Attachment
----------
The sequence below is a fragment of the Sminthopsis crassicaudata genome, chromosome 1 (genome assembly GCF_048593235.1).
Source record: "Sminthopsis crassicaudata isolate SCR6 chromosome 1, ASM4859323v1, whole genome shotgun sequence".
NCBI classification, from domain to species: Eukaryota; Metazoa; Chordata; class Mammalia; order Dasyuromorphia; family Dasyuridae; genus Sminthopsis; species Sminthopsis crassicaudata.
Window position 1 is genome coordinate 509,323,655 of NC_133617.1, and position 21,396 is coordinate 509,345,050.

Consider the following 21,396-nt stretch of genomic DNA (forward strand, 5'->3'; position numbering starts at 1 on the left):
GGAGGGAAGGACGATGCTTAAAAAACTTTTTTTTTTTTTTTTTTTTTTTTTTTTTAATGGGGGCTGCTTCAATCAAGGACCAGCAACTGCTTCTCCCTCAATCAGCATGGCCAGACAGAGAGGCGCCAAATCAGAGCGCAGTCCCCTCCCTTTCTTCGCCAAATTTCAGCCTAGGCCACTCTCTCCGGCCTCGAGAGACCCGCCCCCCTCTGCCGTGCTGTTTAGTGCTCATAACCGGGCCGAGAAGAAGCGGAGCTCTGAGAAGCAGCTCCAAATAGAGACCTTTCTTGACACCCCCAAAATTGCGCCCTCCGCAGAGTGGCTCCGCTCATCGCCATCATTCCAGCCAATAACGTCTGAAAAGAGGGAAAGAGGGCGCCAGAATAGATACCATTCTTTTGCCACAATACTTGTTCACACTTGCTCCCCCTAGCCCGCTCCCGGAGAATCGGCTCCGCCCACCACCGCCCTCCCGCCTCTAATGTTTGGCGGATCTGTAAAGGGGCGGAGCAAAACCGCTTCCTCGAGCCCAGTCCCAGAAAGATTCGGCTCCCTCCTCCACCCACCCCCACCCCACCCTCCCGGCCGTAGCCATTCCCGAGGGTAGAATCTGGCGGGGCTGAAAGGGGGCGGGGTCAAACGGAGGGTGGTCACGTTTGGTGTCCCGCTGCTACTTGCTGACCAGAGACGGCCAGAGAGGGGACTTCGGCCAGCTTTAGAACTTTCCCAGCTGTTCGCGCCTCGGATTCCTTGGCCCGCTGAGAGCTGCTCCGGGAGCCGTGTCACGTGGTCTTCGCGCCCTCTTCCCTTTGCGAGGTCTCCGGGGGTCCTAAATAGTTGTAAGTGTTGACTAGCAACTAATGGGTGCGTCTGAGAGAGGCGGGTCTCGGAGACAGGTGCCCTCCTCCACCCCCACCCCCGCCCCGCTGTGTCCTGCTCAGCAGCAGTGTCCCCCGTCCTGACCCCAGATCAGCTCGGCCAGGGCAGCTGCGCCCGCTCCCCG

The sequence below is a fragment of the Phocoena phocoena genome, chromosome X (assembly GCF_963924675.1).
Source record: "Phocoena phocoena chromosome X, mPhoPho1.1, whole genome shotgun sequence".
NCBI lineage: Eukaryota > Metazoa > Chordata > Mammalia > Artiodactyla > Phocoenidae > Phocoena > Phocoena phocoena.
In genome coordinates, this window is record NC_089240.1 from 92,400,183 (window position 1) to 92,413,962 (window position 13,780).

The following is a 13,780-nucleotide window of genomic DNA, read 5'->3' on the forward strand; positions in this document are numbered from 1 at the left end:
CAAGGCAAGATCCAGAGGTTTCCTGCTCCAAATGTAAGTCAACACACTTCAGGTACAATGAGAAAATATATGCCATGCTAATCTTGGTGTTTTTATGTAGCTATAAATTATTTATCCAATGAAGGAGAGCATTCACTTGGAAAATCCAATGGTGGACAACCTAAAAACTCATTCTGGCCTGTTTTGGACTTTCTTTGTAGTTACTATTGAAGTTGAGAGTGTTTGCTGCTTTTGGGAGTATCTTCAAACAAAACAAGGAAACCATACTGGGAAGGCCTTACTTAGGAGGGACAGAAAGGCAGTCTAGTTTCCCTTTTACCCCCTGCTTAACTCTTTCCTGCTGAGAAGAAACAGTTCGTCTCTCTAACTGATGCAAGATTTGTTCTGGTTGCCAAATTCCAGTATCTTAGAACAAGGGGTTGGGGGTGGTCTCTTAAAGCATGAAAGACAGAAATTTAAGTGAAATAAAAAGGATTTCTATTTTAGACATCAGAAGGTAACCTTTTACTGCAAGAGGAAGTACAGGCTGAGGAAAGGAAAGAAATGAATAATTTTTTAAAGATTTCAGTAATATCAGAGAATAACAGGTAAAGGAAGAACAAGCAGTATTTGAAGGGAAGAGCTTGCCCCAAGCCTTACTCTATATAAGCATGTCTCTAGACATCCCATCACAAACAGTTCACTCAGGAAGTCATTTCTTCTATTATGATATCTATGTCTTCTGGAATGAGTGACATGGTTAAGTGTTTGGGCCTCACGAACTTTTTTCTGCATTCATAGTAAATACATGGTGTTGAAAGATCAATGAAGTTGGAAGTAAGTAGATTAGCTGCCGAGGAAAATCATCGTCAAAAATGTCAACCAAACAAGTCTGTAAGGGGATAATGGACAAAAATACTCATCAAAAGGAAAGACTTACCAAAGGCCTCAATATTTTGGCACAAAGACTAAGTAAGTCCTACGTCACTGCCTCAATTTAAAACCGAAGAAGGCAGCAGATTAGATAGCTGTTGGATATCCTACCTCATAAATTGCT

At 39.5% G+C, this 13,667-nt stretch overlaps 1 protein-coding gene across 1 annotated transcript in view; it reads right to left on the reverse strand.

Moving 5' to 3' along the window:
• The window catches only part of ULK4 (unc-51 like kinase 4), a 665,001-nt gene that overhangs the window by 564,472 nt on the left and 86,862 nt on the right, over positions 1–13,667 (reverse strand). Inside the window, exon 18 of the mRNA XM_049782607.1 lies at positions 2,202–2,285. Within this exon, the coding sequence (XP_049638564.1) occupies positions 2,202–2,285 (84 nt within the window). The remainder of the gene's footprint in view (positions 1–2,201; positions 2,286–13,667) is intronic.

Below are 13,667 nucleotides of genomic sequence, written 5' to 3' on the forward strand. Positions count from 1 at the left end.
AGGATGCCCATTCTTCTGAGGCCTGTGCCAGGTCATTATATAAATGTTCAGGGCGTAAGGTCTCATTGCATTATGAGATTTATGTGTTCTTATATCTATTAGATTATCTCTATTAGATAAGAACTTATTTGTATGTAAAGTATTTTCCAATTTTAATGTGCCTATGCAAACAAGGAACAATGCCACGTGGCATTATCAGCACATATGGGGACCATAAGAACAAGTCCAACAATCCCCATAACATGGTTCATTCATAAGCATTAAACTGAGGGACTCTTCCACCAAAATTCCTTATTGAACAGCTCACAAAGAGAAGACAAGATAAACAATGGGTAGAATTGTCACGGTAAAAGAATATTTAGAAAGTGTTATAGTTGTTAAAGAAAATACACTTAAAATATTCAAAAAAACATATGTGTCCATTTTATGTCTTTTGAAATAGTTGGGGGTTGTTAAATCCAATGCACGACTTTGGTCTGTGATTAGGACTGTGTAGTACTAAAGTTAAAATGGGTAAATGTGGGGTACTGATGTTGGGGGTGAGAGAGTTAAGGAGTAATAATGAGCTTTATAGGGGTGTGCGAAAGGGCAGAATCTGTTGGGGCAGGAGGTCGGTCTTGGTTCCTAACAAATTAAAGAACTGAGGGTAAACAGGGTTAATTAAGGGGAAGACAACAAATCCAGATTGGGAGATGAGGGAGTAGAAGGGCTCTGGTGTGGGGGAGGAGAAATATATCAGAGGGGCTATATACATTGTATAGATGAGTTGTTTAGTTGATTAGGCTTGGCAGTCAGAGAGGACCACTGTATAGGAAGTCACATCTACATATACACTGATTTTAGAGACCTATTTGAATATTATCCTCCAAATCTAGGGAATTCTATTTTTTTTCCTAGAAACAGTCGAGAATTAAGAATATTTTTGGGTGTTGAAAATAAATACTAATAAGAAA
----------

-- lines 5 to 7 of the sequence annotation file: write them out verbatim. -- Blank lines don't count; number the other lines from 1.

Consider the following 21,396-nt stretch of genomic DNA (forward strand, 5'->3'; position numbering starts at 1 on the left):
GGAGGGAAGGACGATGCTTAAAAAACTTTTTTTTTTTTTTTTTTTTTTTTTTTTTAATGGGGGCTGCTTCAATCAAGGACCAGCAACTGCTTCTCCCTCAATCAGCATGGCCAGACAGAGAGGCGCCAAATCAGAGCGCAGTCCCCTCCCTTTCTTCGCCAAATTTCAGCCTAGGCCACTCTCTCCGGCCTCGAGAGACCCGCCCCCCTCTGCCGTGCTGTTTAGTGCTCATAACCGGGCCGAGAAGAAGCGGAGCTCTGAGAAGCAGCTCCAAATAGAGACCTTTCTTGACACCCCCAAAATTGCGCCCTCCGCAGAGTGGCTCCGCTCATCGCCATCATTCCAGCCAATAACGTCTGAAAAGAGGGAAAGAGGGCGCCAGAATAGATACCATTCTTTTGCCACAATACTTGTTCACACTTGCTCCCCCTAGCCCGCTCCCGGAGAATCGGCTCCGCCCACCACCGCCCTCCCGCCTCTAATGTTTGGCGGATCTGTAAAGGGGCGGAGCAAAACCGCTTCCTCGAGCCCAGTCCCAGAAAGATTCGGCTCCCTCCTCCACCCACCCCCACCCCACCCTCCCGGCCGTAGCCATTCCCGAGGGTAGAATCTGGCGGGGCTGAAAGGGGGCGGGGTCAAACGGAGGGTGGTCACGTTTGGTGTCCCGCTGCTACTTGCTGACCAGAGACGGCCAGAGAGGGGACTTCGGCCAGCTTTAGAACTTTCCCAGCTGTTCGCGCCTCGGATTCCTTGGCCCGCTGAGAGCTGCTCCGGGAGCCGTGTCACGTGGTCTTCGCGCCCTCTTCCCTTTGCGAGGTCTCCGGGGGTCCTAAATAGTTGTAAGTGTTGACTAGCAACTAATGGGTGCGTCTGAGAGAGGCGGGTCTCGGAGACAGGTGCCCTCCTCCACCCCCACCCCCGCCCCGCTGTGTCCTGCTCAGCAGCAGTGTCCCCCGTCCTGACCCCAGATCAGCTCGGCCAGGGCAGCTGCGCCCGCTCCCCG

The sequence below is a fragment of the Phocoena phocoena genome, chromosome X (assembly GCF_963924675.1).